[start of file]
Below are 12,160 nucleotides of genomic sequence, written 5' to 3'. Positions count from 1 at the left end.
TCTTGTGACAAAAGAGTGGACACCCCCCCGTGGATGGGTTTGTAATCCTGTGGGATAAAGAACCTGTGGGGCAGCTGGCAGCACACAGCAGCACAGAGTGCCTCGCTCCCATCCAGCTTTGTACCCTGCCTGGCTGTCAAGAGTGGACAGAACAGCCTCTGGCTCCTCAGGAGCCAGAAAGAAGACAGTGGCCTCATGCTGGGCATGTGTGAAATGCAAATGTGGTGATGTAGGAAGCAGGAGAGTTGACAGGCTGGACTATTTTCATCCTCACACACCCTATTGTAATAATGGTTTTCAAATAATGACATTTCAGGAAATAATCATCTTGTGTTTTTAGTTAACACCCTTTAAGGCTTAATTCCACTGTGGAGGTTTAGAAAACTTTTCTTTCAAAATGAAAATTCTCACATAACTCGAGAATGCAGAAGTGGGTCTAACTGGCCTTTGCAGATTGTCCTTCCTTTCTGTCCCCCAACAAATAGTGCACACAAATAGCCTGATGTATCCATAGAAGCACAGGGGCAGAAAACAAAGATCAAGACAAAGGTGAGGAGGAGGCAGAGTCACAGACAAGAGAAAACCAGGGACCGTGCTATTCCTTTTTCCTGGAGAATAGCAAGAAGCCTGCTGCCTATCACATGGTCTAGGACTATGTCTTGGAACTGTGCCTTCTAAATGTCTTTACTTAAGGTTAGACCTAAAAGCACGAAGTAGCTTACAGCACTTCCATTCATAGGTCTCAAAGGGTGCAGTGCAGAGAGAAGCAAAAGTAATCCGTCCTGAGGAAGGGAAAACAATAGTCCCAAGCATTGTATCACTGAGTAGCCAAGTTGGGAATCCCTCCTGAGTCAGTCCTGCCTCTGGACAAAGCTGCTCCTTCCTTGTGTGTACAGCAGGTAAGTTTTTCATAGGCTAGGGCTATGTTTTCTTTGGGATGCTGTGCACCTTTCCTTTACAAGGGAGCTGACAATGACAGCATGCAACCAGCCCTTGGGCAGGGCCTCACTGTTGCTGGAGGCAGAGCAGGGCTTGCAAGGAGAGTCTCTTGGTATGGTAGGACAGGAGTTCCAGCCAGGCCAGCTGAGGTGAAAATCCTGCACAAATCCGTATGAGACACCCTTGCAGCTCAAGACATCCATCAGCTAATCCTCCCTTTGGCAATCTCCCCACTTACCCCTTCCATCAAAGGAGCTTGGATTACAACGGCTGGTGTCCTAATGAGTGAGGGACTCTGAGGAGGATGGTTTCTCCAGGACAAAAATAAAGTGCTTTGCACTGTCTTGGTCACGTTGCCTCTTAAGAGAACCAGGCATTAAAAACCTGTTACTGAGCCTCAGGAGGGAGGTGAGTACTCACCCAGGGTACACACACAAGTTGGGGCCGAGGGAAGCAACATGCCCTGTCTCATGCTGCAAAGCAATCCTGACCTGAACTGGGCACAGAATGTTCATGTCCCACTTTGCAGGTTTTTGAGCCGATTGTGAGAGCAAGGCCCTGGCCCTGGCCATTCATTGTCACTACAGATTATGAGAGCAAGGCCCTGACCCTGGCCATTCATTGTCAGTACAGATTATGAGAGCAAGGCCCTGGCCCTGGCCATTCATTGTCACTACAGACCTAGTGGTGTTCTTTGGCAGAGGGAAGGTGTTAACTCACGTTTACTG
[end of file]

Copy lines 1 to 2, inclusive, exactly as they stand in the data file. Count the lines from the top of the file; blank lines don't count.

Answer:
Below are 12,160 nucleotides of genomic sequence, written 5' to 3'. Positions count from 1 at the left end.
TCTTGTGACAAAAGAGTGGACACCCCCCCGTGGATGGGTTTGTAATCCTGTGGGATAAAGAACCTGTGGGGCAGCTGGCAGCACACAGCAGCACAGAGTGCCTCGCTCCCATCCAGCTTTGTACCCTGCCTGGCTGTCAAGAGTGGACAGAACAGCCTCTGGCTCCTCAGGAGCCAGAAAGAAGACAGTGGCCTCATGCTGGGCATGTGTGAAATGCAAATGTGGTGATGTAGGAAGCAGGAGAGTTGACAGGCTGGACTATTTTCATCCTCACACACCCTATTGTAATAATGGTTTTCAAATAATGACATTTCAGGAAATAATCATCTTGTGTTTTTAGTTAACACCCTTTAAGGCTTAATTCCACTGTGGAGGTTTAGAAAACTTTTCTTTCAAAATGAAAATTCTCACATAACTCGAGAATGCAGAAGTGGGTCTAACTGGCCTTTGCAGATTGTCCTTCCTTTCTGTCCCCCAACAAATAGTGCACACAAATAGCCTGATGTATCCATAGAAGCACAGGGGCAGAAAACAAAGATCAAGACAAAGGTGAGGAGGAGGCAGAGTCACAGACAAGAGAAAACCAGGGACCGTGCTATTCCTTTTTCCTGGAGAATAGCAAGAAGCCTGCTGCCTATCACATGGTCTAGGACTATGTCTTGGAACTGTGCCTTCTAAATGTCTTTACTTAAGGTTAGACCTAAAAGCACGAAGTAGCTTACAGCACTTCCATTCATAGGTCTCAAAGGGTGCAGTGCAGAGAGAAGCAAAAGTAATCCGTCCTGAGGAAGGGAAAACAATAGTCCCAAGCATTGTATCACTGAGTAGCCAAGTTGGGAATCCCTCCTGAGTCAGTCCTGCCTCTGGACAAAGCTGCTCCTTCCTTGTGTGTACAGCAGGTAAGTTTTTCATAGGCTAGGGCTATGTTTTCTTTGGGATGCTGTGCACCTTTCCTTTACAAGGGAGCTGACAATGACAGCATGCAACCAGCCCTTGGGCAGGGCCTCACTGTTGCTGGAGGCAGAGCAGGGCTTGCAAGGAGAGTCTCTTGGTATGGTAGGACAGGAGTTCCAGCCAGGCCAGCTGAGGTGAAAATCCTGCACAAATCCGTATGAGACACCCTTGCAGCTCAAGACATCCATCAGCTAATCCTCCCTTTGGCAATCTCCCCACTTACCCCTTCCATCAAAGGAGCTTGGATTACAACGGCTGGTGTCCTAATGAGTGAGGGACTCTGAGGAGGATGGTTTCTCCAGGACAAAAATAAAGTGCTTTGCACTGTCTTGGTCACGTTGCCTCTTAAGAGAACCAGGCATTAAAAACCTGTTACTGAGCCTCAGGAGGGAGGTGAGTACTCACCCAGGGTACACACACAAGTTGGGGCCGAGGGAAGCAACATGCCCTGTCTCATGCTGCAAAGCAATCCTGACCTGAACTGGGCACAGAATGTTCATGTCCCACTTTGCAGGTTTTTGAGCCGATTGTGAGAGCAAGGCCCTGGCCCTGGCCATTCATTGTCACTACAGATTATGAGAGCAAGGCCCTGACCCTGGCCATTCATTGTCAGTACAGATTATGAGAGCAAGGCCCTGGCCCTGGCCATTCATTGTCACTACAGACCTAGTGGTGTTCTTTGGCAGAGGGAAGGTGTTAACTCACGTTTACTG